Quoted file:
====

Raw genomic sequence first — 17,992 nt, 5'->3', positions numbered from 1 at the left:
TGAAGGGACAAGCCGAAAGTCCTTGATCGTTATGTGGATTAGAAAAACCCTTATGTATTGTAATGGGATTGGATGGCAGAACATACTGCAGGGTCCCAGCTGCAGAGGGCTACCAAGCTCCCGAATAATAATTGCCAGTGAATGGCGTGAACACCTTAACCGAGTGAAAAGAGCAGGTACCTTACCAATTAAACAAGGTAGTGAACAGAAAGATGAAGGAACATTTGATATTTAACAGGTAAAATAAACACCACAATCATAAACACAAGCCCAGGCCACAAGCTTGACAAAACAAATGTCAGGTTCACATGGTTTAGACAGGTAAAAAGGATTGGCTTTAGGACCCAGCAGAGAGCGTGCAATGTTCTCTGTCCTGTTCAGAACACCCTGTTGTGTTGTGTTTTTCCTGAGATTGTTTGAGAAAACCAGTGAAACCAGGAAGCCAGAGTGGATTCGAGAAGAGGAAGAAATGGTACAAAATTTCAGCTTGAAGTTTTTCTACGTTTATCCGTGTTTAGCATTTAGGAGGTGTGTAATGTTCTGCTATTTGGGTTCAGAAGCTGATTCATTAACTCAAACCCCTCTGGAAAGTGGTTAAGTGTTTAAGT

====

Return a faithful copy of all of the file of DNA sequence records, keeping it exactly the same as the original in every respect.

Raw genomic sequence first — 17,992 nt, 5'->3', positions numbered from 1 at the left:
TGAAGGGACAAGCCGAAAGTCCTTGATCGTTATGTGGATTAGAAAAACCCTTATGTATTGTAATGGGATTGGATGGCAGAACATACTGCAGGGTCCCAGCTGCAGAGGGCTACCAAGCTCCCGAATAATAATTGCCAGTGAATGGCGTGAACACCTTAACCGAGTGAAAAGAGCAGGTACCTTACCAATTAAACAAGGTAGTGAACAGAAAGATGAAGGAACATTTGATATTTAACAGGTAAAATAAACACCACAATCATAAACACAAGCCCAGGCCACAAGCTTGACAAAACAAATGTCAGGTTCACATGGTTTAGACAGGTAAAAAGGATTGGCTTTAGGACCCAGCAGAGAGCGTGCAATGTTCTCTGTCCTGTTCAGAACACCCTGTTGTGTTGTGTTTTTCCTGAGATTGTTTGAGAAAACCAGTGAAACCAGGAAGCCAGAGTGGATTCGAGAAGAGGAAGAAATGGTACAAAATTTCAGCTTGAAGTTTTTCTACGTTTATCCGTGTTTAGCATTTAGGAGGTGTGTAATGTTCTGCTATTTGGGTTCAGAAGCTGATTCATTAACTCAAACCCCTCTGGAAAGTGGTTAAGTGTTTAAGT